I enjoy making a lot of the gifts that I give my grandchildren and when you have 5, it always helps to get an early start on Christmas. I try to think of a new idea each holiday for them and this year, as one of their gifts, they will be adopting an alien and a pet. Sock animals have survived for generations, but making them into alien creatures was a fun, new twist for me.
Approximate Time: 1-2 hrs.
1 pair child's ankle socks
1 pair adult toe socks
felt: red, black, and white
needle and thread
Background and scope of the project:
This clan of creatures reign from the planet Zuff and will pass on a "special" power to their new Earth friends. For example, one is giving the gift of humor and will be the comedian of the family. Another will help our planet stay green and will be the gardener of the bunch.
I made up a little story that introduces each and wrote it in a way so that the alien was talking to the specific child. I included a picture of the alien, the child, and the pet.
In the comedian's book there are also some alien jokes. The gardener's book has short children's poems about gardening.
Travel size Q-tips come in their own plastic snap shut box so I made the books a size to fit into one of these. They made a great case for each. I will tie them to the creatures using ribbon.
Each one will also get "tools of the trade" goodies. The comedian will get a few gag items (Dollar Tree has a good selection of these in the toy section), such as a whoopie cushion so he can spread humor where ever he goes. The gardener will get a small peat pot, seed, and soil to grow some flowers.
I am choosing their powers to fit each child. For example, my grandson who will get the comedian, always seems to have a smile on his face. He never ceases to make us all laugh. I often remind myself to see the world through his eyes for he is a wonderful example. The youngest one will be the gardener. She finds much joy in seeing something she planted grow. I am still working on the other books, but one will be an artist, for sure.
As a grandparent, I try to pass on encouragement and positive words. They all love to create things and since this gift will contain the alien and pet (the toy itself), a book (praise and encouragement of what they do), and the added "tools of the trade" goodies, I think they will enjoy them.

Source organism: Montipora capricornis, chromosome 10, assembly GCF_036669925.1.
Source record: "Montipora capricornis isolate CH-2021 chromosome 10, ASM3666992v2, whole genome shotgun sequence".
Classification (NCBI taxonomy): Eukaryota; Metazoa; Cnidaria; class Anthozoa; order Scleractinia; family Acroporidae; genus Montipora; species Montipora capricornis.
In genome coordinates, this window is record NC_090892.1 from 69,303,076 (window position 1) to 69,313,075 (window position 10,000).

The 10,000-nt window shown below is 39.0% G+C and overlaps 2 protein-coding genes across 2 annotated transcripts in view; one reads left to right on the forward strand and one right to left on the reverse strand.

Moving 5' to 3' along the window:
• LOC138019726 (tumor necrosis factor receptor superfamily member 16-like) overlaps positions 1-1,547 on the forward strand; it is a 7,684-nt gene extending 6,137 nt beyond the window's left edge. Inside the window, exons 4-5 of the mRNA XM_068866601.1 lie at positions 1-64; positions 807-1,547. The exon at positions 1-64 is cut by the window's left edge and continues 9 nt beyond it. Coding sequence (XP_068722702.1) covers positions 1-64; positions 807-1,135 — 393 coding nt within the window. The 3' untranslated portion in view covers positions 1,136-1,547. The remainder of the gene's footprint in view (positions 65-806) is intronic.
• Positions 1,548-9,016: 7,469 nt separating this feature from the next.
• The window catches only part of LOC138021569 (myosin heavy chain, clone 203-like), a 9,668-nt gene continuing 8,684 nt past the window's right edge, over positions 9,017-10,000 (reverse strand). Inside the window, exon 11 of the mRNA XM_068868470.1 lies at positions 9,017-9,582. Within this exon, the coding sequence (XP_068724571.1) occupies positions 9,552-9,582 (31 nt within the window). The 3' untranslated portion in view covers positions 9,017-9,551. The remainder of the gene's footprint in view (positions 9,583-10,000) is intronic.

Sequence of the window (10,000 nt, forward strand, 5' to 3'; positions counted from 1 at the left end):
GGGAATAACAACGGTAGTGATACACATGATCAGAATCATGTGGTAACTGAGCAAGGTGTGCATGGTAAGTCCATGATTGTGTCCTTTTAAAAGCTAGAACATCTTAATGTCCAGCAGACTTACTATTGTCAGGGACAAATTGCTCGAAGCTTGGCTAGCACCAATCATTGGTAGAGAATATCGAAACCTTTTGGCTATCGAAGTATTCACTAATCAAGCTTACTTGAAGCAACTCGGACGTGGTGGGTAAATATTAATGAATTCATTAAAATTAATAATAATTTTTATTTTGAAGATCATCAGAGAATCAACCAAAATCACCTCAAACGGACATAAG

This entire project started when I found a book that came with instructions to make a sock creature. Although I enjoy designing my own crafts, this little one was just too cute to resist. I had so much fun making him that I decided to create some of my own. I did not preplan any of mine. I had a bag of socks along with some imagination and then just allowed the inner child to come out.
As the alien family grew, I wrote down the steps to make Zik and wanted to share his instructions with the TF readers. I have included a family photo to show the variety of ways socks can be used to create creatures.
Letting my mind wander further, since this alien family comes from the planet Zuff, I decided their last name would be Zock and all their first names will begin with the letter "Z". The inner child really did come out.
Sock creatures are fun to make and do not require a lot of materials. All my grandchildren are older, so if you do make one that is intended for a younger child, I recommend that you omit any buttons and use something safer for young ones. For those who will try creating a sock creature, I wish you as much fun creating them as I had. You may even find yourself giggling along the way.
You will need one pair of children's anklets and one pair of toe socks. Although toe socks are no longer popular, they do make great stuffed toys for children. You can still find them in some stores. Check in discount and thrift stores also.
Cut one toe sock into three parts. See diagram #1. The middle section will become the body. See diagram #2.
Take one of the anklet socks and stuff it firmly. See diagram #3.
Make a running stitch along one end of the middle section. See diagram #4.
Gather, stitch closed to hold and insert into sock head. Pin all around and stitch outer diameter so the two are joined together. See diagram #5.
Take one cuff and cut in half for feet. See diagram #6. Put right sides together and stitch closed, leaving one short end open. Stuff. Insert into pinned bottom edge of body and sew closed. Repeat for other foot.
Do the same with cuff from other sock for arms and sew onto animal. See diagram #7.
Use strong thread to indent head. Knot thread. Start by going in at point "A" and come out at "B". Go back in through "B" and come out at point "C". Go back in "C" and come out at "D". See diagram #8. Repeat again, being sure you pull thread tight enough to indent material. I left a few threads sticking out the front indents to resemble fire. Sew buttons on side indents.
Do the same for eyes and attach buttons. See diagram #9.
Turn other anklet sock inside out and lay flat. Pin. Sew along pinned line, leaving cuff end open and cut off excess. The part with the "X" will be the tail. See diagram #10.